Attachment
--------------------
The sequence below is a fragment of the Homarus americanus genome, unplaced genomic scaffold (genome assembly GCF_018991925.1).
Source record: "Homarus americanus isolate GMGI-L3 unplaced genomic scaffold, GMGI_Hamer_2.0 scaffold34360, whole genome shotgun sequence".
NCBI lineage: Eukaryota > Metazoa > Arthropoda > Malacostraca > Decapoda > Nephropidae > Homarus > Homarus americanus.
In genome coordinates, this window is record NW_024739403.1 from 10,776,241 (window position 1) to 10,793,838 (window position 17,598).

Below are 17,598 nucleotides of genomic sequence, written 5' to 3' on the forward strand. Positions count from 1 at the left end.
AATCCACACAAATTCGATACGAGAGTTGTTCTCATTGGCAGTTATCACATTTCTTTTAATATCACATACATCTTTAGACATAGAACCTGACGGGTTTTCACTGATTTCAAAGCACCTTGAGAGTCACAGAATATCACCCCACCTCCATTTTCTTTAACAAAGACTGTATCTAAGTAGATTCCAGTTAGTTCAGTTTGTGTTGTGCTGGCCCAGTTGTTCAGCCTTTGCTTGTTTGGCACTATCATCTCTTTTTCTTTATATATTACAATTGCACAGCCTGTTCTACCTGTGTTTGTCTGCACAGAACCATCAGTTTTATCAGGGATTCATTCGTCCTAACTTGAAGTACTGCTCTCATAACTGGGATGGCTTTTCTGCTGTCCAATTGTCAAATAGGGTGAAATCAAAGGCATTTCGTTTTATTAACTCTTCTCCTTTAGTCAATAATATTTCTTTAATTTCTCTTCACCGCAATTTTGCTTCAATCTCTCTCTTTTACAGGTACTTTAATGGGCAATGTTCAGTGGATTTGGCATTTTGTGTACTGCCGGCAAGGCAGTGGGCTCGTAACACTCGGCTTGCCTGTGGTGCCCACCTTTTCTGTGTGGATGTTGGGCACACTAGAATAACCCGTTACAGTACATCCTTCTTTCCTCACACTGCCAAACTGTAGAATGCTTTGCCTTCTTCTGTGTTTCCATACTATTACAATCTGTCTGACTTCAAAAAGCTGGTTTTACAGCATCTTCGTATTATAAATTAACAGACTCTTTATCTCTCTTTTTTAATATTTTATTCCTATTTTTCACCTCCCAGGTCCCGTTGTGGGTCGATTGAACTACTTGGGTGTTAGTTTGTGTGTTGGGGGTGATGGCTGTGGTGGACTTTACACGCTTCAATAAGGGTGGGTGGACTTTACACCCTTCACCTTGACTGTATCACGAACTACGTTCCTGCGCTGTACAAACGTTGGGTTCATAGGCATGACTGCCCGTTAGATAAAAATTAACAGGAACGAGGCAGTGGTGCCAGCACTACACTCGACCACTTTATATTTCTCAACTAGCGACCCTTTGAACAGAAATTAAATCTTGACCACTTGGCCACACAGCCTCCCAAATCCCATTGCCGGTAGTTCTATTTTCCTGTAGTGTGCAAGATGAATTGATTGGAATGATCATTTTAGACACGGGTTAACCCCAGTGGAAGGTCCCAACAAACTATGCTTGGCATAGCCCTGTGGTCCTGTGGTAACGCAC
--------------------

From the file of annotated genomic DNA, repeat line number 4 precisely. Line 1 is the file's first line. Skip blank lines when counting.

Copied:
In genome coordinates, this window is record NW_024739403.1 from 10,776,241 (window position 1) to 10,793,838 (window position 17,598).